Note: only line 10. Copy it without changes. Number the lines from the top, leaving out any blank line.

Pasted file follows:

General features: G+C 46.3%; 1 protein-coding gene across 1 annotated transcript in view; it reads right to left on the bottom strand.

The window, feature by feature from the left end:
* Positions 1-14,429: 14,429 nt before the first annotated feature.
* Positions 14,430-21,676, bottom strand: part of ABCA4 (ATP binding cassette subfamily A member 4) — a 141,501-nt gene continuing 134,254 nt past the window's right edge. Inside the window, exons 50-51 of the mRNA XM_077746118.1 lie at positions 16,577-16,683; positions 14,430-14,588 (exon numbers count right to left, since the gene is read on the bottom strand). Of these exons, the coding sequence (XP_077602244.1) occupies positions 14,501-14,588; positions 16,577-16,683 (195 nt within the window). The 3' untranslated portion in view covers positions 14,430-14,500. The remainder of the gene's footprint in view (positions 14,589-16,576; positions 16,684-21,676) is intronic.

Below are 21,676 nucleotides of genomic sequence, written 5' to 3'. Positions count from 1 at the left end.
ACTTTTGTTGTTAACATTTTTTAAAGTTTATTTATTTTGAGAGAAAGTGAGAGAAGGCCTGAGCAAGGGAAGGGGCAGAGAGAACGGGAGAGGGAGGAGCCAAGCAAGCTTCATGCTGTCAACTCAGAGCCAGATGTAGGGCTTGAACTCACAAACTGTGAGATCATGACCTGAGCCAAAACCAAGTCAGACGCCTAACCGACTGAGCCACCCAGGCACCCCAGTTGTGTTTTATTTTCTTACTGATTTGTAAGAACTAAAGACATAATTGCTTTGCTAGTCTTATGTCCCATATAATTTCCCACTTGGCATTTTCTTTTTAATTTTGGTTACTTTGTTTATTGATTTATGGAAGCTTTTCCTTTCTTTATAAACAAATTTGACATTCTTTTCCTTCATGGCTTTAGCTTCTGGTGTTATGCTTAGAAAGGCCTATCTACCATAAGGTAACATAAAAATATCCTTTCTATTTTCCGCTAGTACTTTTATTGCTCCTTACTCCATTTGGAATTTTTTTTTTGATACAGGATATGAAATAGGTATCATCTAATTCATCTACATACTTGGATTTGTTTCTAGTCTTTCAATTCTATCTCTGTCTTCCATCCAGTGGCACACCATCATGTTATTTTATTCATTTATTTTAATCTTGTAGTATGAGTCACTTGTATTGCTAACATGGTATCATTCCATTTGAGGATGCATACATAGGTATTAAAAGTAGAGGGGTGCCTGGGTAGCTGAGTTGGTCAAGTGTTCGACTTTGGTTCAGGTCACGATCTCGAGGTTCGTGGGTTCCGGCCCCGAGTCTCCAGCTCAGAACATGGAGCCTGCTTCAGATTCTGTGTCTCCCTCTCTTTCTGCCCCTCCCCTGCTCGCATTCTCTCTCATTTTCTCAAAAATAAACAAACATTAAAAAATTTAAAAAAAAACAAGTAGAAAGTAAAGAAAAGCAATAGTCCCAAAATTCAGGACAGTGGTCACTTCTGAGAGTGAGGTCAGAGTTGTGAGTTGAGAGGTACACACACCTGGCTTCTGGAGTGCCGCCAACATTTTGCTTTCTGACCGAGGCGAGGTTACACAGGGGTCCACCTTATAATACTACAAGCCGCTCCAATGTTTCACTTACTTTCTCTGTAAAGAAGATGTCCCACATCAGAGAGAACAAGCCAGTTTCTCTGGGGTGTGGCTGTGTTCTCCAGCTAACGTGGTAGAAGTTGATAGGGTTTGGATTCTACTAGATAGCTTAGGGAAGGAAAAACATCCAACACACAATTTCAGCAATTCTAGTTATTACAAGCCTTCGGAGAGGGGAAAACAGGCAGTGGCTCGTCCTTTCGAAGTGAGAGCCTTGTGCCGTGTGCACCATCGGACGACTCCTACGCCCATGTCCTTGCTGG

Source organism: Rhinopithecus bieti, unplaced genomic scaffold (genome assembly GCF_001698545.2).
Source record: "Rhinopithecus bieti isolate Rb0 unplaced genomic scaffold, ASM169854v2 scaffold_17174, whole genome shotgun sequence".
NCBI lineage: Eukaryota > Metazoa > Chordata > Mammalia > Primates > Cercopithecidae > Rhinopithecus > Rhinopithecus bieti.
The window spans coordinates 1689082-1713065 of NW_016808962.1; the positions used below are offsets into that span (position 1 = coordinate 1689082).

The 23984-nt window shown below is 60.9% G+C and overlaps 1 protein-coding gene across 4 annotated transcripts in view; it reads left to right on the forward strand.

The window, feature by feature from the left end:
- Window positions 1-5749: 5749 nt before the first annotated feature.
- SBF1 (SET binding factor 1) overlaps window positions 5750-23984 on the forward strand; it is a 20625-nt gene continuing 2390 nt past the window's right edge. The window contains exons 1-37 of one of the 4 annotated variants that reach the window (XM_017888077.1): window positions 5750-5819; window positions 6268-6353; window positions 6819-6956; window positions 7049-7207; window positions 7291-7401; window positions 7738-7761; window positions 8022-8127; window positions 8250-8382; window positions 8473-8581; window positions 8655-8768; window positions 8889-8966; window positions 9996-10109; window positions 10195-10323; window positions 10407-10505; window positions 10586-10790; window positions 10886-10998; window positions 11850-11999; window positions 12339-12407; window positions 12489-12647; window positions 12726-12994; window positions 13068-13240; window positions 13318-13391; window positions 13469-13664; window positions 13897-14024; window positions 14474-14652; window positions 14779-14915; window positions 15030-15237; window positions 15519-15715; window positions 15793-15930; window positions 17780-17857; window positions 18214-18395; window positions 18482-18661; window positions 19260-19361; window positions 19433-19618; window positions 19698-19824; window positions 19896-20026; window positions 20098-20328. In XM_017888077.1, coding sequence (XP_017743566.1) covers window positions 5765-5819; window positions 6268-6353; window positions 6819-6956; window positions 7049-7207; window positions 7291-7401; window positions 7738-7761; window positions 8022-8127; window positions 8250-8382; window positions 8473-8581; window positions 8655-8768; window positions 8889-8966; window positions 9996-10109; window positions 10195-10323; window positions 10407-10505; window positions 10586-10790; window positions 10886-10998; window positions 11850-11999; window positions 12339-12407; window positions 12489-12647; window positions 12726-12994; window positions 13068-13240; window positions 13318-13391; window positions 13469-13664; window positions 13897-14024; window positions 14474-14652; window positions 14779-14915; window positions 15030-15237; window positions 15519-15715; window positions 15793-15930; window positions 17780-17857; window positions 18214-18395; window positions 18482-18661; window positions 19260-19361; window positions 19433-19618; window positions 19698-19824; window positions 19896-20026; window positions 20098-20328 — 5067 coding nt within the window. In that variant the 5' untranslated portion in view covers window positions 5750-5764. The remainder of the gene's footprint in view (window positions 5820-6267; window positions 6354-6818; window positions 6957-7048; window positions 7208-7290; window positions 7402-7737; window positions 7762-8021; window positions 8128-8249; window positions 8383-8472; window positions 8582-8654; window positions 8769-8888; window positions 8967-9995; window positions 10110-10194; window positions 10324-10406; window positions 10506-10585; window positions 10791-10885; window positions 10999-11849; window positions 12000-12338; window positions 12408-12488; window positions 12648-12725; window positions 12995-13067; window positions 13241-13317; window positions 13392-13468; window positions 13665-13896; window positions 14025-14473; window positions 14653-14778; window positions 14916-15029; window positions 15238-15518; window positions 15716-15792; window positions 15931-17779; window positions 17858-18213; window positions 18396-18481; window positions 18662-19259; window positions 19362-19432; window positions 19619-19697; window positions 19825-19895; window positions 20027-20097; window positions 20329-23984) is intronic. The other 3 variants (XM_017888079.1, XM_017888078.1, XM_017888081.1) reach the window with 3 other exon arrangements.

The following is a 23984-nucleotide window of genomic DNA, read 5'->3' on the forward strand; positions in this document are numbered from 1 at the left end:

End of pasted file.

The window spans coordinates 1689082-1713065 of NW_016808962.1; the positions used below are offsets into that span (position 1 = coordinate 1689082).